Digital therapeutics: An effective, non-pharmacologic way to improve BP control

The digital HERB system proved successful in early-stage hypertension patients, which could lower their blood pressure and adopt positive lifestyle interventions.

Sleep condition, salt intake, alcohol reduction, exercise, body-weight control, and stress management are covered in the tool

A digital tool, the HERB system, showed to be successful in patients with early-stage hypertension. Participants were able to lower their blood pressure (BP) and implement positive lifestyle interventions1.

The International Society of Hypertension has highlighted the need for population-level initiatives to reduce the global burden of elevated BP, including diet and exercise recommendations and reducing salt intake. Digital therapeutics refers to an emerging branch of medicine that utilises technology-based software algorithms or applications. These digital therapeutics could be beneficial in improving BP level and control.

To test this, the HERB system was developed, a new interactive smartphone app designed to help users to make intensive and consistent lifestyle modifications to reduce BP. In the HERB app, 6 non-pharmacologic interventions were included: sleep condition, salt intake, alcohol reduction, exercise, body-weight control, and stress management. Patients in the intervention group measured their BP at home, and doctors were able to monitor the patient´s data on the web and interact with them when necessary. 

The prospective, randomised controlled HERB-DH1 study included participants aged 20 to <65 years who were diagnosed with essential hypertension (i.e. office SBP 140–179 mmHg, and/or DBP 90–109 mmHg). Their 24-hour SBP had to be ≥130 mmHg by ambulatory BP measurement at screening. All participants were antihypertensive mediation-naïve for more than 3 months. The digital therapeutics group (n=199) using the app and standard lifestyle modification was compared with a control group (n=191) that received standard lifestyle modification only. Antihypertensive drugs were available if needed according to the guidelines in both groups. The primary outcome was the change in 24-hour systolic BP by ABPM at 12 weeks.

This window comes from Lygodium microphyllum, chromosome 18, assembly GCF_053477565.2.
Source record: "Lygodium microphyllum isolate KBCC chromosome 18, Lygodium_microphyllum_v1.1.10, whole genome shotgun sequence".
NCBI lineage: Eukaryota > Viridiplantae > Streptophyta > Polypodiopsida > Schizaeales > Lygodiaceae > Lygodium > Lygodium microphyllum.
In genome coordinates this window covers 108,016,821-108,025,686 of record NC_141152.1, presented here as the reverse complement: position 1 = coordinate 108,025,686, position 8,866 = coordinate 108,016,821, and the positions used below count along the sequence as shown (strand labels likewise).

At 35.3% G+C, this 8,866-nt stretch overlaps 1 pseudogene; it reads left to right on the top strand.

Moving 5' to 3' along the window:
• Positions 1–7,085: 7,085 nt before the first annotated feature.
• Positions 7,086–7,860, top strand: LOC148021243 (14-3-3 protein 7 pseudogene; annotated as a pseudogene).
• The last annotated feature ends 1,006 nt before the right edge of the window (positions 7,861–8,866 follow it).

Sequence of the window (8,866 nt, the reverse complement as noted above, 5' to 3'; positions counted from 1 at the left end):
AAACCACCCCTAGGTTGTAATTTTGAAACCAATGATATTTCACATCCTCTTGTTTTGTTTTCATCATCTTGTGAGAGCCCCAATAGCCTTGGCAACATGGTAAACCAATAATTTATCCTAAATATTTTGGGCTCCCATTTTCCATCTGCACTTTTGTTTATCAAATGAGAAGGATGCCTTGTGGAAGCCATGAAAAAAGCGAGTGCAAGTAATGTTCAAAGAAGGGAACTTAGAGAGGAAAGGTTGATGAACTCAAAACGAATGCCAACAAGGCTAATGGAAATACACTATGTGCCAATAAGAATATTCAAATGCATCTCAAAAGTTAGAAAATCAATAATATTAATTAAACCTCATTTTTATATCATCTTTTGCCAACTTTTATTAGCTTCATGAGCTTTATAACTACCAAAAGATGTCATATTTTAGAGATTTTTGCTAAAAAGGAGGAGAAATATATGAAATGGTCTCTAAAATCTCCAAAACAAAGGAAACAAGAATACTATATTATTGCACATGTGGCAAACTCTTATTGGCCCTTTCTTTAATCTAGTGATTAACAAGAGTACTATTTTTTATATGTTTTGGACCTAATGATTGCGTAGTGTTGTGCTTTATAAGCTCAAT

Patients in the app group also lost significantly more body weight

“At 12 weeks, there was a reduction of morning home SBP by 10.6 in the intervention group and by 6.2 in the control group, which was highly statistically significant,” emphasised Prof. Kazuomi Kario (Jichi Medical University, Japan). Although there were marked individual differences in patient´s response at 12 weeks, patients using the app were generally doing better than those in the control group. 

A subgroup analysis revealed that patients benefited from the app independent of age, sex, and BMI. Those with a 24-hour SBP by ABPM at baseline from ≥145 mmHg had a significantly better effect from the intervention than the others (P<0.001). The app adherence was always >95%. Patients in the app group also lost significantly more body weight and a lower percentage needed antihypertensive medication compared with the control group.

Prof. Kario concluded that the HERB-DH1 study highlighted that digital tools, such as the HERB system, have the potential to contribute to individual-level initiatives for patients with early-stage hypertension by facilitating the implementation and effectiveness of lifestyle modification messages and behaviours. 

1. Kazuomi K. Efficacy of digital therapeutics for essential hypertension (HERB-DH1 pivotal study). Late-breaking trials in hypertension, ESC Congress 2021, 27–30 August.